In his wonderful book Art + Faith: A Theology of Making, renowned artist Makoto Fujimura describes the ancient Japanese art form of Kintsugi. In it, the artist takes broken pottery (originally tea ware) and pieces the shards back together with lacquer, threading gold into the cracks. “Kintsugi,” Fujimura explains, “does not just ‘fix’ or repair a broken vessel; rather, the technique makes the broken pottery even more beautiful than the original.” Kintsugi, first implemented centuries ago when a warlord’s favorite cup was destroyed and then beautifully restored, became art that’s highly prized and desired.
Isaiah describes God artfully enacting this kind of restoration with the world. Though we’re broken by our rebellion and shattered by our selfishness, God promises to “create new heavens and a new earth” (65:17). He plans not merely to repair the old world but to make it entirely new, to take our ruin and fashion a world shimmering with fresh beauty. This new creation will be so stunning that “past troubles will be forgotten” and “former things will not be remembered” (vv. 16–17). With this new creation, God won’t scramble to cover our mistakes but rather will unleash His creative energy—energy where ugly things become beautiful and dead things breathe anew.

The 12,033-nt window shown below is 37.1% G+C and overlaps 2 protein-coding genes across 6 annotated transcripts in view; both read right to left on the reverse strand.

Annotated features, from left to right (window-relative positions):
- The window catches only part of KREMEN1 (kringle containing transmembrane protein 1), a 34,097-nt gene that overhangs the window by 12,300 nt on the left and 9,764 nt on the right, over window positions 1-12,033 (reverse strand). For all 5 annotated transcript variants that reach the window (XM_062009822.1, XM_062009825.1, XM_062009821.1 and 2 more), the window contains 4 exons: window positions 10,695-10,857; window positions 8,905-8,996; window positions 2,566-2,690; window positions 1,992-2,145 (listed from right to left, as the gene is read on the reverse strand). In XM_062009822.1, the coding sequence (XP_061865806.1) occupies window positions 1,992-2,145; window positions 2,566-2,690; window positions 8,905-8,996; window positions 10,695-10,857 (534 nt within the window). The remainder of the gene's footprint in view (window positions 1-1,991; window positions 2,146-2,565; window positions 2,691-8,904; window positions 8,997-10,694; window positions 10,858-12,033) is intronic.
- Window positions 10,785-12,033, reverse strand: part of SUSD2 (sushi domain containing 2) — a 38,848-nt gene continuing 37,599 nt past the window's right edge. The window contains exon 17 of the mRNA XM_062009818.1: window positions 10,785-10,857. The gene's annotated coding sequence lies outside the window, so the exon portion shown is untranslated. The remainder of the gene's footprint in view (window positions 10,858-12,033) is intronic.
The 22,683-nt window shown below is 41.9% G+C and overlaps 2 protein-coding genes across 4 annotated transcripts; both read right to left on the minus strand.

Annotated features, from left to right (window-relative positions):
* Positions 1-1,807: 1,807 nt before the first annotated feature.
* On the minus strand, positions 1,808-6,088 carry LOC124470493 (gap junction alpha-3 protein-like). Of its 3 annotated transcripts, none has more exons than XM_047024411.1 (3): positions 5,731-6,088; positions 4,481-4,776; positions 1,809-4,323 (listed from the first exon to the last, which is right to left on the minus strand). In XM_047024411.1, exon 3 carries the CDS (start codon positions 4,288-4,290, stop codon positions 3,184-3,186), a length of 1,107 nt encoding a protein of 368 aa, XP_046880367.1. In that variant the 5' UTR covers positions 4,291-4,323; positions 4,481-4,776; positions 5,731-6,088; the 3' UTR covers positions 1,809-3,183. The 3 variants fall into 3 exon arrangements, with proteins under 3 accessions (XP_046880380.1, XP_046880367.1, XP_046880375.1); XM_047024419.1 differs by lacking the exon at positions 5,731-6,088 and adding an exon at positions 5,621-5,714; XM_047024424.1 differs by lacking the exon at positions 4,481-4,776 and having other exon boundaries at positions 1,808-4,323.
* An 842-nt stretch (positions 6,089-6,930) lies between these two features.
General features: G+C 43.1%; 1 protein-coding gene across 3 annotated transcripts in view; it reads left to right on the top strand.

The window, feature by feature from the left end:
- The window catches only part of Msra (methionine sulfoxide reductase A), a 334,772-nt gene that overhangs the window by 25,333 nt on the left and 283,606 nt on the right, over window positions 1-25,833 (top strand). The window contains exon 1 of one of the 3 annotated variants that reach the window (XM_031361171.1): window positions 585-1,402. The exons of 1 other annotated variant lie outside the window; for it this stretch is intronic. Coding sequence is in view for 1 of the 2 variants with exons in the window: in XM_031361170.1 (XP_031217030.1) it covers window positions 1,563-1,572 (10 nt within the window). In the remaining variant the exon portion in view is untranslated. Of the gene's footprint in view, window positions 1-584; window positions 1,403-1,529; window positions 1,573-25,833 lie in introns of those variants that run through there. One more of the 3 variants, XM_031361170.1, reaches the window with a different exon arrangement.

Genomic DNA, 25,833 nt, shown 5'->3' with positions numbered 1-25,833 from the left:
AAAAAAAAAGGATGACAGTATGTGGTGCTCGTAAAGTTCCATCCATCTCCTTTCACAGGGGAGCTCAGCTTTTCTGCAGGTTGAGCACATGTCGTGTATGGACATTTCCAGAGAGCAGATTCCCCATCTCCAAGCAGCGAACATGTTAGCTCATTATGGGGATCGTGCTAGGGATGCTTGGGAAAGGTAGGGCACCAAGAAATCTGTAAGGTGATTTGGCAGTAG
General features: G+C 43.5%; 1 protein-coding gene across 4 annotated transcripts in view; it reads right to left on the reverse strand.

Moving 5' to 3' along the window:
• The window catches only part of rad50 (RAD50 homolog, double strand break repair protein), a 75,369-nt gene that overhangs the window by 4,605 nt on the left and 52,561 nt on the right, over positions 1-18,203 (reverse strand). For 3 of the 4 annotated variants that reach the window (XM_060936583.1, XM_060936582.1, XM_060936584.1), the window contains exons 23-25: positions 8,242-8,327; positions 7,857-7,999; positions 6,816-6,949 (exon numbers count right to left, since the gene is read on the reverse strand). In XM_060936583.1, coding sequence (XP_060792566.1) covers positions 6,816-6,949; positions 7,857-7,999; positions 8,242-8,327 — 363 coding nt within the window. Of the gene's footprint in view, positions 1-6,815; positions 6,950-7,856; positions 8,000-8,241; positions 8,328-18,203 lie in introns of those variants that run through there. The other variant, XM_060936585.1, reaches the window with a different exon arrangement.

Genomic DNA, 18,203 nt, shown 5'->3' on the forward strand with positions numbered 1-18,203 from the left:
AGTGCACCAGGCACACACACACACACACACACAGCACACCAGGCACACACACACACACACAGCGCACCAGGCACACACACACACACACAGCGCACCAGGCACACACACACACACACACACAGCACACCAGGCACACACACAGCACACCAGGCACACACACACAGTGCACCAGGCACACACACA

As we survey our shattered lives, there’s no need for despair. God is working His beautiful restoration.
And that’s the memo.
By Winn Collier and Our Daily Bread